“Hopefully, people will respect eating and leaving, and not hanging out all day, so other people can come in and eat,” Brick said.
Each table or booth will be sanitized between customers, and the entire restaurant just before opening and just after closing. Brick isn’t worried for the skeletal crew returning, and said concerned staff members can stay home without fear of losing their jobs. “I’m not forcing anybody to come back right away. If they’re not ready they can wait,” she said.
Brick said she’s received numerous calls asking about a reopening date, and even had elderly patrons requesting dine-in service during the closing. She will gauge her business over the next couple of weeks, and may revert back to pick-up only if dine-in does poorly.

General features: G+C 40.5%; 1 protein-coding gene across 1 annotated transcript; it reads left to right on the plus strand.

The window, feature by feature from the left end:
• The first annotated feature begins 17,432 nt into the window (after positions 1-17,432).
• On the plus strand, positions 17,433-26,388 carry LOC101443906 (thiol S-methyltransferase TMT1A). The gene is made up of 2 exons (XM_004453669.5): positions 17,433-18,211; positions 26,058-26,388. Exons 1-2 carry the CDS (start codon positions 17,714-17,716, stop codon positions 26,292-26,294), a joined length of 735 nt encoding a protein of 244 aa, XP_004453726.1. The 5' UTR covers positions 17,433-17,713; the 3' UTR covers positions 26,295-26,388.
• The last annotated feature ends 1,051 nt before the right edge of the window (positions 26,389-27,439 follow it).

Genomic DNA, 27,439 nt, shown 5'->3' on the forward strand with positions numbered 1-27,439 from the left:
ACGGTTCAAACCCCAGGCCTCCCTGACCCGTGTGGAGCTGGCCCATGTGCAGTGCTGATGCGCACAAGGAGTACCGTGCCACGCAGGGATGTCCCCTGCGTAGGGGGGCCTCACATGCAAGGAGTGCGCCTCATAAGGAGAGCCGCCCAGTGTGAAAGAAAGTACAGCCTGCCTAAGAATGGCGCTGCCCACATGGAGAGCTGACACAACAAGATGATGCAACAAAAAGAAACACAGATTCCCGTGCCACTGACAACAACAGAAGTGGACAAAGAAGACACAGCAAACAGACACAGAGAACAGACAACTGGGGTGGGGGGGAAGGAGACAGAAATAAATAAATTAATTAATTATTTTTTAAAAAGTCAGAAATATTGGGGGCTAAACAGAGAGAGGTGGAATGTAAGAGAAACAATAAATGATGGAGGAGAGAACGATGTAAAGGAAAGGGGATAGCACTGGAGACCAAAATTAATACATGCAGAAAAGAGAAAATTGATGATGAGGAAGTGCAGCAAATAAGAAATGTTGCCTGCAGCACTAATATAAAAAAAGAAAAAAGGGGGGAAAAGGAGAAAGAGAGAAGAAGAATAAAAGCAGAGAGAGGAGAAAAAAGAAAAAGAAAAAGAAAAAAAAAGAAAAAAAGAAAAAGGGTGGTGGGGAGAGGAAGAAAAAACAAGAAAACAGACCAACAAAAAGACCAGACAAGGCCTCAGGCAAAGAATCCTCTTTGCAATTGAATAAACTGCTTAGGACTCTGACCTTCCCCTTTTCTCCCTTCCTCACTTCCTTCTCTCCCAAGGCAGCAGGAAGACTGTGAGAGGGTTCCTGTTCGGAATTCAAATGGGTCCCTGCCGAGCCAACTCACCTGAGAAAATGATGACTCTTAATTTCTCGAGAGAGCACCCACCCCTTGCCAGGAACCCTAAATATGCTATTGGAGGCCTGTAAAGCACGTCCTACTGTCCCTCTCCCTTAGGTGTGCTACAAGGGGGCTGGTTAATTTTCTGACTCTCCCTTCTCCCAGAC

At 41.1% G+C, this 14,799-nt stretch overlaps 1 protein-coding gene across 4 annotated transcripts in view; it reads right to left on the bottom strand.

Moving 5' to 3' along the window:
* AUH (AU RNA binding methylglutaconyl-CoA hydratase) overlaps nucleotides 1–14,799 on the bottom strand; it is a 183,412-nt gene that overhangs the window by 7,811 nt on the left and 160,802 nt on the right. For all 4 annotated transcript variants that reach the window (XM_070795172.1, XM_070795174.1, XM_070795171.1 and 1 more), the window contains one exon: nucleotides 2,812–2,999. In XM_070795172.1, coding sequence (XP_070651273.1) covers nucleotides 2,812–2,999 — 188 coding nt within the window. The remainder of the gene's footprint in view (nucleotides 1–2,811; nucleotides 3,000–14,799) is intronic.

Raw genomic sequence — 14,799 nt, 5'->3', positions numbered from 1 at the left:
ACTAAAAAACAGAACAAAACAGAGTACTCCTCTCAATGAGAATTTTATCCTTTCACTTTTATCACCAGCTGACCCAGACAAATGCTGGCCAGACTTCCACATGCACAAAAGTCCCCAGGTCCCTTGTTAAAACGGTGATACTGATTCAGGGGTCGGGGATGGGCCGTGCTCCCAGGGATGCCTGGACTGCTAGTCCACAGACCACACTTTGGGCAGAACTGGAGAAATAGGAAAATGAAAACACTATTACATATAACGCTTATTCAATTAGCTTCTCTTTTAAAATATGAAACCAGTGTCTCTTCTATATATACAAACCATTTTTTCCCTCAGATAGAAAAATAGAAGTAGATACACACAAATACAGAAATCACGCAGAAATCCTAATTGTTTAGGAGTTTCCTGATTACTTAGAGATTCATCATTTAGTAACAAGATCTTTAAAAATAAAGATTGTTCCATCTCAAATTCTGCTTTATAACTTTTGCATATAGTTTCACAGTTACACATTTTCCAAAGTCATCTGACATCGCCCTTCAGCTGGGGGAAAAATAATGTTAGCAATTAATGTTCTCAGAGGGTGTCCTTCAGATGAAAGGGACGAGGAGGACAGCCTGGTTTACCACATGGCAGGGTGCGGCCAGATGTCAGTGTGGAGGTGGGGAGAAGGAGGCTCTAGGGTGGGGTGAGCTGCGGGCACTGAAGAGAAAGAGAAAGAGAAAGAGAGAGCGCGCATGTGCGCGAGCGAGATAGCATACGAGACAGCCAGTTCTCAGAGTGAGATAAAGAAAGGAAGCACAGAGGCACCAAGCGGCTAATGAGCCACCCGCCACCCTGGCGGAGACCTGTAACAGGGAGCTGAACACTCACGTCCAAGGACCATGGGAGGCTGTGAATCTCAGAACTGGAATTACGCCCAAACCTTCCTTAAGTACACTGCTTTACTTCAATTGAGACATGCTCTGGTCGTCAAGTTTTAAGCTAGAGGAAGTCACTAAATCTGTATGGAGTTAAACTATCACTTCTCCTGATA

She said she won’t expect a complete recovery for six months, and doesn’t think Gov. Mike DeWine’s plan to reopen businesses is happening too soon.
“I think it should be left up to the people, if they’re comfortable coming in,” she said. “I just want everything back to normal, get everybody back to work, and move on from this.”
Barb Kunkle, owner of K’s Fine Food and Drink in Lyons, wasn’t as fortunate. Her business dived 90% during the closure period, forcing Kunkle to halt pick-up delivery as well for the month of April. That service began again recently.
A loan from Ohio’s Paycheck Protection Program kept her nine employees paid, including three single mothers and two staff members in their 60s and 70s, respectively.